Anecdotage of Glasgow
"Alexander the Great" of the Glasgow
some rustication, the chagrin and
mortification caused by the sorry failure of the "First Appearance of a
Stage-Struck Hero," if not entirely got over, became greatly abated; and
as it ebbed, the tide of the former ruling passion again rose. The result
was an application for employment to the theatrical magnate and star,
styled above "Alexander the Great," and whose actual name was John Henry
Alexander, proprietor and manager for a series of years of theatres, not
only in Glasgow, where he erected his temple of entertainment in the year
1822, in Dunlop Street, but also of others in Carlisle, Dumfries, and
Edinburgh. The applicant, whose theatrical name was Frederick George
Capelton, in reply received an offer of fourteen shillings a week to
begin. He describes his first
appearance there as follows:-
"In due time my arrival was
announced at the temple of the drama in Dunlop Street, and I was ushered
into the sanctum of the great man.
whats your name? How do you do? and what is your business with me? said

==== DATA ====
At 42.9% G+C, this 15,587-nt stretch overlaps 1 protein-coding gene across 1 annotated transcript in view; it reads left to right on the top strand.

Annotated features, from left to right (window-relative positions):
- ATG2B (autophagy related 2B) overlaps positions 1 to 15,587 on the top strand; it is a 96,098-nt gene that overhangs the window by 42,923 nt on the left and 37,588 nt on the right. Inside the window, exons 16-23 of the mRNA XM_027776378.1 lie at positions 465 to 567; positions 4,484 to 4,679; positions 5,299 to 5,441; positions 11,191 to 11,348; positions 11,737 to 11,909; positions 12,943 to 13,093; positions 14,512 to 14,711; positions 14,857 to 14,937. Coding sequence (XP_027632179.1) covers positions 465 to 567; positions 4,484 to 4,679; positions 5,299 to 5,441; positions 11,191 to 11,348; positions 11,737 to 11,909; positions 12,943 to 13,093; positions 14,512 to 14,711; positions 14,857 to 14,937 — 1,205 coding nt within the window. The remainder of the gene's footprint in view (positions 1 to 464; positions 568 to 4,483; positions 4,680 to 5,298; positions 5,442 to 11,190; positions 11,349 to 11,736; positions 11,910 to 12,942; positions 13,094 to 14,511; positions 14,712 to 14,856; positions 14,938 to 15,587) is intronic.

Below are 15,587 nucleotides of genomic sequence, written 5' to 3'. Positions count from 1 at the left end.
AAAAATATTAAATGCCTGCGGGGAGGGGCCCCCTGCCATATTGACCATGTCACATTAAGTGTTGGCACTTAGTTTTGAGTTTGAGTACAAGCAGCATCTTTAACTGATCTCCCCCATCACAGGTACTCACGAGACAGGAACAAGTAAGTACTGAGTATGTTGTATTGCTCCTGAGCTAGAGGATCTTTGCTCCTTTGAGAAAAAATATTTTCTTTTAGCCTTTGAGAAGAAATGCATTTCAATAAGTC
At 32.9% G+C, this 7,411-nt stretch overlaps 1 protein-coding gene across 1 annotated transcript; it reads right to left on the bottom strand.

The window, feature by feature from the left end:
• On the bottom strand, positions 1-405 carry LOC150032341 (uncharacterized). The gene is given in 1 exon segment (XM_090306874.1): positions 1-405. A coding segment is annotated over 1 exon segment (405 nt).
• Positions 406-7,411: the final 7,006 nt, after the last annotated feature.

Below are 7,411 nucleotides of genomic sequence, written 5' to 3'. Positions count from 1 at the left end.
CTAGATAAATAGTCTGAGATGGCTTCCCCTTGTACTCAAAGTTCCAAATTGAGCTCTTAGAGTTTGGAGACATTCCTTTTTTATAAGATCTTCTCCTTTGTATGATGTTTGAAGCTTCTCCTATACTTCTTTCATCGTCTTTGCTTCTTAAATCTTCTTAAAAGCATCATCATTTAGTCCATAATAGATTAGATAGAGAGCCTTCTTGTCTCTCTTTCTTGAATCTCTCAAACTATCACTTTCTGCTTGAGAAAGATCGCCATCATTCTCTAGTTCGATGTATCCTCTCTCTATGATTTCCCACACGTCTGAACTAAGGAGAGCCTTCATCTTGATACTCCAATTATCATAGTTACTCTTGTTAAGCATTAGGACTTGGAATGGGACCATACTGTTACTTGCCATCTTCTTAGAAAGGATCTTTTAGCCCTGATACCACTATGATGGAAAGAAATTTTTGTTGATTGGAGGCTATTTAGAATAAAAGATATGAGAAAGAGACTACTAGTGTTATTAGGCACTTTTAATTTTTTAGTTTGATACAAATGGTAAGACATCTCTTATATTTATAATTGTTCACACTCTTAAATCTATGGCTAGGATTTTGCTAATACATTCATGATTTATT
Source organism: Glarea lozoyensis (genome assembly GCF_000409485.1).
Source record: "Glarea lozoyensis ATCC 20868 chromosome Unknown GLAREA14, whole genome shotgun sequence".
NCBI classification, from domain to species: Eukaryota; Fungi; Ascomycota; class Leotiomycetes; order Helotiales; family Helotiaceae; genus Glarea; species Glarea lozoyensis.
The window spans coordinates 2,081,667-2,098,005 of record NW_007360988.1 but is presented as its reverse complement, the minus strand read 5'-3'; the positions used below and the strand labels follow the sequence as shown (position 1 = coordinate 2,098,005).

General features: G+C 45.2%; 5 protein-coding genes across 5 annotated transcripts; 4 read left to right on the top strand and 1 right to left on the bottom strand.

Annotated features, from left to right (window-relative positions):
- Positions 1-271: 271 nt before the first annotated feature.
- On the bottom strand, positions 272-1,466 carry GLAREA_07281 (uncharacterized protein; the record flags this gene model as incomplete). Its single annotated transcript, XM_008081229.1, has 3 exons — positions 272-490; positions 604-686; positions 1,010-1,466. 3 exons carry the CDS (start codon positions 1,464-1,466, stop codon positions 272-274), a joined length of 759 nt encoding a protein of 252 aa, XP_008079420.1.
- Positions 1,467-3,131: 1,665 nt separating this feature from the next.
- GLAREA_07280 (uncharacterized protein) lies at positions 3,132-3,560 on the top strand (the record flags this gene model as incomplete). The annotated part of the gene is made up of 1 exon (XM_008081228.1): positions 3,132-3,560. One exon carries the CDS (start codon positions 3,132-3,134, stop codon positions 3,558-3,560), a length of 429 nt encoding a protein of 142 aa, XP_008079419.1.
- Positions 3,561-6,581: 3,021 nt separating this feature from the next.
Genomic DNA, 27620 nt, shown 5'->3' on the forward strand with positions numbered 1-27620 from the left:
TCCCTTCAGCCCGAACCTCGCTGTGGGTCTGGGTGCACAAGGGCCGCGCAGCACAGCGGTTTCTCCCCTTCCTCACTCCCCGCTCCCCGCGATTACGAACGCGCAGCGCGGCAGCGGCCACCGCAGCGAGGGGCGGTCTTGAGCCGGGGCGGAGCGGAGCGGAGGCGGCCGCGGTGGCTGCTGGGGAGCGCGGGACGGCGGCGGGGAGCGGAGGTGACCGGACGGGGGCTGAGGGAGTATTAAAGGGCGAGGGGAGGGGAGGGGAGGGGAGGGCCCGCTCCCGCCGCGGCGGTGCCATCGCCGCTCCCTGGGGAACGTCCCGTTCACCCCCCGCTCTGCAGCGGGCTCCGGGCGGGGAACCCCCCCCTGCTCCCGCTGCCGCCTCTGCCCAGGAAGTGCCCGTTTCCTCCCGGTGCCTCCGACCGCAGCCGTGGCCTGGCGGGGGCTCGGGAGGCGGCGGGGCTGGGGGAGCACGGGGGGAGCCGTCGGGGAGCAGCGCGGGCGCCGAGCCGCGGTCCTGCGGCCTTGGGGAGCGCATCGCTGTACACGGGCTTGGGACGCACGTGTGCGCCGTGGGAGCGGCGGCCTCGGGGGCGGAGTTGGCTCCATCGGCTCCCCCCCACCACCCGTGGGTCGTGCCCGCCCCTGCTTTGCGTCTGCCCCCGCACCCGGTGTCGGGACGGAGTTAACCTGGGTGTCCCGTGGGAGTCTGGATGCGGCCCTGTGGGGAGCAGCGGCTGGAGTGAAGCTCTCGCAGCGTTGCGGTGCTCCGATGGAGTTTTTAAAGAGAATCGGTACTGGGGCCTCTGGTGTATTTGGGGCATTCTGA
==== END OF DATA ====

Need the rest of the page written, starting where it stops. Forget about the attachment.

"My name is Capelton, and this is a
note I received from you to join your company, was my reply.
"Yes, young man, I recollect; and no
doubt you think, like other young stagers, that you are fit for all the
great parts of the dramaeh?
"'Once I thought
but I have been tamed down a little.
"Oh, well, you seem to have some
modesty, which is commendable in a young man; but no doubt you have
already done great things. Did you ever try Hamlet?
"I saw at once that he had heard of
my adventure at Threadyton, so I laughingly replied:
"That I did at one time attempt that
Failed in it, and served you right,
sir, said he, and added: Do as I did; work your way from before the
mast, and get on by degreesthat is the certain way to successand you may
consider yourself fortunate in having me to help you. Look at me, sir; I
have created this great establishmentthis theatureout of nothing,
and I am proud of the fact, sir. Its the finest theature out of London.
You must work hard, Mr. Capelton, and you will get on. Dont be above
doing anything you can get to do ; that is the road to success, sir, in
"I could not do less than thank him
for his advice; and calling upon his stage-manager, he said
This is Mr. Capelton, for the second
utility. You can give him the Second Actor, Bernardo, and the
Second Gravedigger for to-morrow night, and he can come on in the
mobs. Sir, I am not above doing that myself, although I am manager here,
and proprietor as well. Good-morning, sir.
"And stroking his long chin, the
great man booed me out of his presence."
Such (says Mr. Capelton) was my introduction to
Alexander the Great, as some of his friends called him, from the fact of
his having fought and gained so many theatrical campaigns.
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